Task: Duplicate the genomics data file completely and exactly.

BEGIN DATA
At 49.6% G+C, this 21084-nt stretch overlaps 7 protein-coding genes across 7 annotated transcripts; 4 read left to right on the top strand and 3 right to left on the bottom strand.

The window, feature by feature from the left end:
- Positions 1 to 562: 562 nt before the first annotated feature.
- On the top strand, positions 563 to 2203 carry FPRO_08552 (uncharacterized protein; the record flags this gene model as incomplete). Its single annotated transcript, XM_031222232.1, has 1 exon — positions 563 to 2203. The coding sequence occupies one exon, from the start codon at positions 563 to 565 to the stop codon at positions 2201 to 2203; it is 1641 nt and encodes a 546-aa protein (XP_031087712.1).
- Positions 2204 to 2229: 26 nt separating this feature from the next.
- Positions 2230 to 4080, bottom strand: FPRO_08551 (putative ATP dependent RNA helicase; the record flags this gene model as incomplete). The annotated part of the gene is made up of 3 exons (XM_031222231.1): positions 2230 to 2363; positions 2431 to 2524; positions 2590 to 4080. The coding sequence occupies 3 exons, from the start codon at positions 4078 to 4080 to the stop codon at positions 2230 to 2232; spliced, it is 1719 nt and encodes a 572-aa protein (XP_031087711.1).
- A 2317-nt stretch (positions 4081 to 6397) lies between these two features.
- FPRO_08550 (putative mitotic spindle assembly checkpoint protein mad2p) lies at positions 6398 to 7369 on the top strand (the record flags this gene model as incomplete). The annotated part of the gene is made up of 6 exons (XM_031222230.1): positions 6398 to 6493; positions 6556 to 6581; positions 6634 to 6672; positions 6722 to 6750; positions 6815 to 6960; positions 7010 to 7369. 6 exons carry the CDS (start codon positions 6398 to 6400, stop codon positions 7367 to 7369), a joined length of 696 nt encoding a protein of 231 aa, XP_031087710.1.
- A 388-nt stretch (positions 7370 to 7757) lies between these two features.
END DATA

At 49.6% G+C, this 21084-nt stretch overlaps 7 protein-coding genes across 7 annotated transcripts; 4 read left to right on the top strand and 3 right to left on the bottom strand.

The window, feature by feature from the left end:
- Positions 1 to 562: 562 nt before the first annotated feature.
- On the top strand, positions 563 to 2203 carry FPRO_08552 (uncharacterized protein; the record flags this gene model as incomplete). Its single annotated transcript, XM_031222232.1, has 1 exon — positions 563 to 2203. The coding sequence occupies one exon, from the start codon at positions 563 to 565 to the stop codon at positions 2201 to 2203; it is 1641 nt and encodes a 546-aa protein (XP_031087712.1).
- Positions 2204 to 2229: 26 nt separating this feature from the next.
- Positions 2230 to 4080, bottom strand: FPRO_08551 (putative ATP dependent RNA helicase; the record flags this gene model as incomplete). The annotated part of the gene is made up of 3 exons (XM_031222231.1): positions 2230 to 2363; positions 2431 to 2524; positions 2590 to 4080. The coding sequence occupies 3 exons, from the start codon at positions 4078 to 4080 to the stop codon at positions 2230 to 2232; spliced, it is 1719 nt and encodes a 572-aa protein (XP_031087711.1).
- A 2317-nt stretch (positions 4081 to 6397) lies between these two features.
- FPRO_08550 (putative mitotic spindle assembly checkpoint protein mad2p) lies at positions 6398 to 7369 on the top strand (the record flags this gene model as incomplete). The annotated part of the gene is made up of 6 exons (XM_031222230.1): positions 6398 to 6493; positions 6556 to 6581; positions 6634 to 6672; positions 6722 to 6750; positions 6815 to 6960; positions 7010 to 7369. 6 exons carry the CDS (start codon positions 6398 to 6400, stop codon positions 7367 to 7369), a joined length of 696 nt encoding a protein of 231 aa, XP_031087710.1.
- A 388-nt stretch (positions 7370 to 7757) lies between these two features.